(Guest post from TechDigest)
Imagine this: you are watching a film on your mobile phone, and as the plane flies overhead on the screen it sounds like it flies over your head.
Sounds amazing, doesn’t it. We’re used to this sort of top-notch sound in the cinema, but on a mobile phone? While functionability has soared and screens have become visually better and better, there is still lots of work to be done on the sound side of things. This is soon set to change, according to DTS, a world-leader in HD audio technology.
‘We passionately believe that sound matters,’ DTS director of mobile and consumer business development, Darragh Ballesty, told TechDigest. ‘Sound is the next differentiator when it comes to experiencing content.’
Immersed in sound
DTS’s audio technology is standard in 80% of the US BlueRay market, Ballesty says, meaning DTS’s expertise and presence in this area made the company ideal when gadget makers wanted to incorporate the same technology in mobiles.
Convergence is a key driver for getting top audio to mobile; people increasingly want to be able to view either on their TV screens, computers, tablets or mobiles – meaning there is a need for decent audio quality for all these devices.
‘Our technology can recreate an immersive audio environment even on a mobile phone,’ says Ballesty, explaining how this is possible even using moderately-priced headphones. ‘Interestingly, studies show that if you have better sound, people perceive the video as being better too. And that really matters with smaller screens.’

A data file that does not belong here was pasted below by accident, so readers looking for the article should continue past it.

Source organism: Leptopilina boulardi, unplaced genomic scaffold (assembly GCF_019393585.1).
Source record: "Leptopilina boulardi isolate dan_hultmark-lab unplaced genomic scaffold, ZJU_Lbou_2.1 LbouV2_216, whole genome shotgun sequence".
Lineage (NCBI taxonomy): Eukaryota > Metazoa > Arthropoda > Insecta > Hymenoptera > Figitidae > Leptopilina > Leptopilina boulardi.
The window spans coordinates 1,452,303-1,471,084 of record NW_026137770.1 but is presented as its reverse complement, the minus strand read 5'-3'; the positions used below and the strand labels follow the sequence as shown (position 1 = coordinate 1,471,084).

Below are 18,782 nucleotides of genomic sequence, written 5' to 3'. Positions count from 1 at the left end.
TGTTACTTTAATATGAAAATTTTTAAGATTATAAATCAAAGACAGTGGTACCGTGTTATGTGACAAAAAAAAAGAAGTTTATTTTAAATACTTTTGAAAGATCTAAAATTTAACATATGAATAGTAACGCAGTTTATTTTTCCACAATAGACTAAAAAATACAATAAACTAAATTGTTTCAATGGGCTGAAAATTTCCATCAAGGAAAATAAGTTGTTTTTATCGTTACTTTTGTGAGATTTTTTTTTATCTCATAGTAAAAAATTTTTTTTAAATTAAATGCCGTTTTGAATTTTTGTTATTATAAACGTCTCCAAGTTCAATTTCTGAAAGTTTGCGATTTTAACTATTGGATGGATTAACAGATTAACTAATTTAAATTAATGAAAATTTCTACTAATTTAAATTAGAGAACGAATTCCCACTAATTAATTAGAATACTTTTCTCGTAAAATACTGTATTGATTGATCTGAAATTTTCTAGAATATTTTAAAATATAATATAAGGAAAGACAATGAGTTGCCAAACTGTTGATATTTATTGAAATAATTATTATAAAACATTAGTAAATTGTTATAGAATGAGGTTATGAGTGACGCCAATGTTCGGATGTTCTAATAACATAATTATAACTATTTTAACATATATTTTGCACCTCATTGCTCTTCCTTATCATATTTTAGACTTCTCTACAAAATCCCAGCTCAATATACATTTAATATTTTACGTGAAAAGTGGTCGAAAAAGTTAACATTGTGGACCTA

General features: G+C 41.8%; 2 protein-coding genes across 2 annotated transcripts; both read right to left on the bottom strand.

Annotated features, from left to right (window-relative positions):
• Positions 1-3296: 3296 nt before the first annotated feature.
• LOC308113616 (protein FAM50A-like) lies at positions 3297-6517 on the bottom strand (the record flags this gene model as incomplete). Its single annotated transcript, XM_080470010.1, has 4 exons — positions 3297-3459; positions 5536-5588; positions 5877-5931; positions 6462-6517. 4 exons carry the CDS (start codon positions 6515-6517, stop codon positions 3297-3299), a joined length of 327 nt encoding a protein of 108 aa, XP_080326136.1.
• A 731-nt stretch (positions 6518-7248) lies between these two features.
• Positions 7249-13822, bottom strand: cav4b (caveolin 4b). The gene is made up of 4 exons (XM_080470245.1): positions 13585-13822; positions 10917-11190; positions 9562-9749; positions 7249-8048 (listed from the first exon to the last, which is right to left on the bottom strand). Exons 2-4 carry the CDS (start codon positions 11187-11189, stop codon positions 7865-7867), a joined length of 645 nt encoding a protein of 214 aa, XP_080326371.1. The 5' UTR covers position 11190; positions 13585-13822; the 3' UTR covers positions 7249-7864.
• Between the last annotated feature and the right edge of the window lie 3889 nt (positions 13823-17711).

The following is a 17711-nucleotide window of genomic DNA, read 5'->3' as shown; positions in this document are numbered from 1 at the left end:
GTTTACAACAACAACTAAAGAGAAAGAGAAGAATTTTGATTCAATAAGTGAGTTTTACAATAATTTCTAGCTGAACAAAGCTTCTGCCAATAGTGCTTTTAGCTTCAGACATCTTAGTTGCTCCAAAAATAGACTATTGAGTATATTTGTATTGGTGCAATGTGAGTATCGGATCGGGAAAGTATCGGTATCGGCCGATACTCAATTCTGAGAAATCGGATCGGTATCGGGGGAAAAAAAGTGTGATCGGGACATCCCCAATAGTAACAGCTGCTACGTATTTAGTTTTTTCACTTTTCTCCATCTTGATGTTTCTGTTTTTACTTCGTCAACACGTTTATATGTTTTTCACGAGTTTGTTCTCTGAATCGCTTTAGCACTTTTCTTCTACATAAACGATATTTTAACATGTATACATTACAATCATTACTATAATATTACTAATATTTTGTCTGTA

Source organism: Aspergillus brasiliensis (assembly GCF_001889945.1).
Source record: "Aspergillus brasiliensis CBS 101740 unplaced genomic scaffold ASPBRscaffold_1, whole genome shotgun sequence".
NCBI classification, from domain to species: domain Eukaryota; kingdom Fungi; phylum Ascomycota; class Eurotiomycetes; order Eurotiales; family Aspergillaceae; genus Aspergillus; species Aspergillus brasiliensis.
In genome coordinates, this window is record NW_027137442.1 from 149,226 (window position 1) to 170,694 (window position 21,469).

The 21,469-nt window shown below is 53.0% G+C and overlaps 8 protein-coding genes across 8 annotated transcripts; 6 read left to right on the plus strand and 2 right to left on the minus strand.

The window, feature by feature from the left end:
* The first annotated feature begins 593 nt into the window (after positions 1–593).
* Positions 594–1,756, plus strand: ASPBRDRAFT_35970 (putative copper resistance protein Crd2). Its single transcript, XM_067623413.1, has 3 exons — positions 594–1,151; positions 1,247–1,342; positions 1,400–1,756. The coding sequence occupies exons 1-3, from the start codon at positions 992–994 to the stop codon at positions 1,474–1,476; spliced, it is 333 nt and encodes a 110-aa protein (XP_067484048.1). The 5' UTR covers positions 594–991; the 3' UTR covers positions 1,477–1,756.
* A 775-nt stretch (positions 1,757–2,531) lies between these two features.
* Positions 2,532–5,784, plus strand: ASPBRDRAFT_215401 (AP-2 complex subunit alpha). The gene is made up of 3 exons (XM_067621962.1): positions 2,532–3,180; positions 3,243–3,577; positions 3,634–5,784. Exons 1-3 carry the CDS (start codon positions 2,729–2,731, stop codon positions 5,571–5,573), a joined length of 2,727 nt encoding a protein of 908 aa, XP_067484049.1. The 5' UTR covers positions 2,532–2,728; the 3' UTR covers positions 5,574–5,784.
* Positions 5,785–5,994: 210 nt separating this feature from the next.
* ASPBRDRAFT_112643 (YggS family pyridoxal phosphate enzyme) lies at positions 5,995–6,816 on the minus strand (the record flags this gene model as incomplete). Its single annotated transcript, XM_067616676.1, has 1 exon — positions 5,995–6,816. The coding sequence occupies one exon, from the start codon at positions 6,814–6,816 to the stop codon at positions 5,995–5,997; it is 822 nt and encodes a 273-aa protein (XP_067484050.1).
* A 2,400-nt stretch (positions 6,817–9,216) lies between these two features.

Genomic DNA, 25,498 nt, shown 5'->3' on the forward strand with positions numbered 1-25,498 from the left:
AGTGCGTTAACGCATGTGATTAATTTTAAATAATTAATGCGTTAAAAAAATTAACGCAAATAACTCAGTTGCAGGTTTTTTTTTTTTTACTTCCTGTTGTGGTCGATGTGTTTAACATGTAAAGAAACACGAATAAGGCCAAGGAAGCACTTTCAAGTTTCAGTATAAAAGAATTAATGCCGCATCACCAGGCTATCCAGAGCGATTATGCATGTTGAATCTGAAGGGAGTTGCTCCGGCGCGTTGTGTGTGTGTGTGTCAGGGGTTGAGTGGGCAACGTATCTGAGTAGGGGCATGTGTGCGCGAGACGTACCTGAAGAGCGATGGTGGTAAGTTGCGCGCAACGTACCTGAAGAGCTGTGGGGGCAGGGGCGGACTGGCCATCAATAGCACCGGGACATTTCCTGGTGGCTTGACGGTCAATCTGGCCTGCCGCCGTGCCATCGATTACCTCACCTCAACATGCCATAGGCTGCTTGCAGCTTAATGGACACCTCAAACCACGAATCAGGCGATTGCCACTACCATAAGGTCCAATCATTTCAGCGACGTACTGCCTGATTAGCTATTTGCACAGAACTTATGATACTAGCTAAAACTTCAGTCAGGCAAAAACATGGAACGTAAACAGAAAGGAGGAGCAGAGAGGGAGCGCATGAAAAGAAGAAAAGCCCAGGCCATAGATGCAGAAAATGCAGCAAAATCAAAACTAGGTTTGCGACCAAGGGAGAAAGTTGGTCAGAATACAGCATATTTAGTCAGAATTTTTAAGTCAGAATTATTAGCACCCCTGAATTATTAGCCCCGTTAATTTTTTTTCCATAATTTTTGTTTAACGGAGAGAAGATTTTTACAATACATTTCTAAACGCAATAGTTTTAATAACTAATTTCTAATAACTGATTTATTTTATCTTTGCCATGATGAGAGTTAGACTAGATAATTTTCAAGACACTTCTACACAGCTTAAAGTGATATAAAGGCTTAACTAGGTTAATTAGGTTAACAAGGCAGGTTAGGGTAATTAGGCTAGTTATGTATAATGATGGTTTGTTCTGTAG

Better than stereo
So how good a sound quality are we talking?
‘We are seeing the sound quality go from “good enough” to being a real alternative to watching content on a big screen,’ says Ballesty, explaining that this change is being driven mainly by customer demand – we are getting used to more and more new groundbreaking technologies, and we want decent sound to go with it.
The DTS technology means mobile audio will be ‘better than stereo’, and the technology is ‘trending towards the same experience as the cinema’, says Ballesty, adding that while background noise will affect the quality, the experience will still be good enough for the user to feel immersed in the viewing experience.
Future starts now
These changes are taking place now, with traction set to increase over the next five years, says Ballesty: ‘We have several licencees that are rolling out services this year. … The decisions are happening now.’
T-Mobile and LG have already confirmed the launch of the G2x smartphone with DTS Ultra Mobile, scheduled for launch in the US this spring. In addition to surround sound, the device will come pre-loaded with Google, a 4-inch touch screen, a dual core processor and run on the 4G network.